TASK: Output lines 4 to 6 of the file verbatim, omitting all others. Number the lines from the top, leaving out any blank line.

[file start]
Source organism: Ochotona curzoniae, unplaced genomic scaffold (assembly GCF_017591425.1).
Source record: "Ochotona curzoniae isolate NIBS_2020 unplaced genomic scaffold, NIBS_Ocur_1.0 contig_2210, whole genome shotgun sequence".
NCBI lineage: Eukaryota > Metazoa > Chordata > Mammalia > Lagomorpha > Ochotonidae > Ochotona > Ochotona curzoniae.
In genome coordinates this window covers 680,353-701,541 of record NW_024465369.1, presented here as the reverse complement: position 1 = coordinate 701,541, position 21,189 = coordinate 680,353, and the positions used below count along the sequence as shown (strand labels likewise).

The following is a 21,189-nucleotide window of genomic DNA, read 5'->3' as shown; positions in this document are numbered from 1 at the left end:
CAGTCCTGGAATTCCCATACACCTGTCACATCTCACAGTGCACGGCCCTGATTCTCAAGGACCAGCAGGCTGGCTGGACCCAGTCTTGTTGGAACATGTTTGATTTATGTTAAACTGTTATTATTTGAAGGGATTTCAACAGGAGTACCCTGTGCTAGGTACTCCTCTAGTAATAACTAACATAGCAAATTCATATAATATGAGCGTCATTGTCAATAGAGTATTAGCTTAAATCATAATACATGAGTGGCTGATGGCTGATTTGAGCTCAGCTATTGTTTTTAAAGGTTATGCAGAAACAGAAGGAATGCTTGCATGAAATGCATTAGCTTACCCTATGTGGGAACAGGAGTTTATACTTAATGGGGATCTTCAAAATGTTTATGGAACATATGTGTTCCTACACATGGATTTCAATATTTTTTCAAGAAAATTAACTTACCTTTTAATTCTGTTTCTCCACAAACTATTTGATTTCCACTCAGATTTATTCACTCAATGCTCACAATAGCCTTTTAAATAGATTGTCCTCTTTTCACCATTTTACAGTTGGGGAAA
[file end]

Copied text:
In genome coordinates this window covers 680,353-701,541 of record NW_024465369.1, presented here as the reverse complement: position 1 = coordinate 701,541, position 21,189 = coordinate 680,353, and the positions used below count along the sequence as shown (strand labels likewise).

The following is a 21,189-nucleotide window of genomic DNA, read 5'->3' as shown; positions in this document are numbered from 1 at the left end:
CAGTCCTGGAATTCCCATACACCTGTCACATCTCACAGTGCACGGCCCTGATTCTCAAGGACCAGCAGGCTGGCTGGACCCAGTCTTGTTGGAACATGTTTGATTTATGTTAAACTGTTATTATTTGAAGGGATTTCAACAGGAGTACCCTGTGCTAGGTACTCCTCTAGTAATAACTAACATAGCAAATTCATATAATATGAGCGTCATTGTCAATAGAGTATTAGCTTAAATCATAATACATGAGTGGCTGATGGCTGATTTGAGCTCAGCTATTGTTTTTAAAGGTTATGCAGAAACAGAAGGAATGCTTGCATGAAATGCATTAGCTTACCCTATGTGGGAACAGGAGTTTATACTTAATGGGGATCTTCAAAATGTTTATGGAACATATGTGTTCCTACACATGGATTTCAATATTTTTTCAAGAAAATTAACTTACCTTTTAATTCTGTTTCTCCACAAACTATTTGATTTCCACTCAGATTTATTCACTCAATGCTCACAATAGCCTTTTAAATAGATTGTCCTCTTTTCACCATTTTACAGTTGGGGAAA